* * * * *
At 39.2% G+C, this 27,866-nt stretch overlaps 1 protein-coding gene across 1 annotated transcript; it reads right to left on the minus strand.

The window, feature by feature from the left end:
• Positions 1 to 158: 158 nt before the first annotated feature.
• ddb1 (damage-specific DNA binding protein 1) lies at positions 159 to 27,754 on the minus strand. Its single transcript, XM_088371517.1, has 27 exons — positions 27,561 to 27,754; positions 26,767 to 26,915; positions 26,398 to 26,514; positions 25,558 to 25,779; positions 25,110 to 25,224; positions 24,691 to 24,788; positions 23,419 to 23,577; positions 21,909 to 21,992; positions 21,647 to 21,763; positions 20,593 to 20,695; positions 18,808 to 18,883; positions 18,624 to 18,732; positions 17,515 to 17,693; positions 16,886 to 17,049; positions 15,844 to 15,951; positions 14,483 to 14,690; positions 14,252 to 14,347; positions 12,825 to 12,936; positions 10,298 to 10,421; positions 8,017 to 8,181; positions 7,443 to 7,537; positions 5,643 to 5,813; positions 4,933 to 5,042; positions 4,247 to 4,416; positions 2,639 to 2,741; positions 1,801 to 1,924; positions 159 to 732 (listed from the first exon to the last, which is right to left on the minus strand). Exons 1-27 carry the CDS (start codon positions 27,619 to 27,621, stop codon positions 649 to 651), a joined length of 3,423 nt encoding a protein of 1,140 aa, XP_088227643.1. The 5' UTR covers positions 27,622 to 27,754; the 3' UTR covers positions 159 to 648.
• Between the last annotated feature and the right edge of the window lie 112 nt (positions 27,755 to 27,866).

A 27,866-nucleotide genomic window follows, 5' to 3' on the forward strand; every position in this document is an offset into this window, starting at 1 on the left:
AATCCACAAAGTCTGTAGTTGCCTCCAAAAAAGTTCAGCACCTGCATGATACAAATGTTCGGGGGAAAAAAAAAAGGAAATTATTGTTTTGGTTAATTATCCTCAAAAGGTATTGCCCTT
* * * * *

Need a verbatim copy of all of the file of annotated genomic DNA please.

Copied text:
At 39.2% G+C, this 27,866-nt stretch overlaps 1 protein-coding gene across 1 annotated transcript; it reads right to left on the minus strand.

The window, feature by feature from the left end:
• Positions 1 to 158: 158 nt before the first annotated feature.
• ddb1 (damage-specific DNA binding protein 1) lies at positions 159 to 27,754 on the minus strand. Its single transcript, XM_088371517.1, has 27 exons — positions 27,561 to 27,754; positions 26,767 to 26,915; positions 26,398 to 26,514; positions 25,558 to 25,779; positions 25,110 to 25,224; positions 24,691 to 24,788; positions 23,419 to 23,577; positions 21,909 to 21,992; positions 21,647 to 21,763; positions 20,593 to 20,695; positions 18,808 to 18,883; positions 18,624 to 18,732; positions 17,515 to 17,693; positions 16,886 to 17,049; positions 15,844 to 15,951; positions 14,483 to 14,690; positions 14,252 to 14,347; positions 12,825 to 12,936; positions 10,298 to 10,421; positions 8,017 to 8,181; positions 7,443 to 7,537; positions 5,643 to 5,813; positions 4,933 to 5,042; positions 4,247 to 4,416; positions 2,639 to 2,741; positions 1,801 to 1,924; positions 159 to 732 (listed from the first exon to the last, which is right to left on the minus strand). Exons 1-27 carry the CDS (start codon positions 27,619 to 27,621, stop codon positions 649 to 651), a joined length of 3,423 nt encoding a protein of 1,140 aa, XP_088227643.1. The 5' UTR covers positions 27,622 to 27,754; the 3' UTR covers positions 159 to 648.
• Between the last annotated feature and the right edge of the window lie 112 nt (positions 27,755 to 27,866).

A 27,866-nucleotide genomic window follows, 5' to 3' on the forward strand; every position in this document is an offset into this window, starting at 1 on the left:
AATCCACAAAGTCTGTAGTTGCCTCCAAAAAAGTTCAGCACCTGCATGATACAAATGTTCGGGGGAAAAAAAAAAGGAAATTATTGTTTTGGTTAATTATCCTCAAAAGGTATTGCCCTT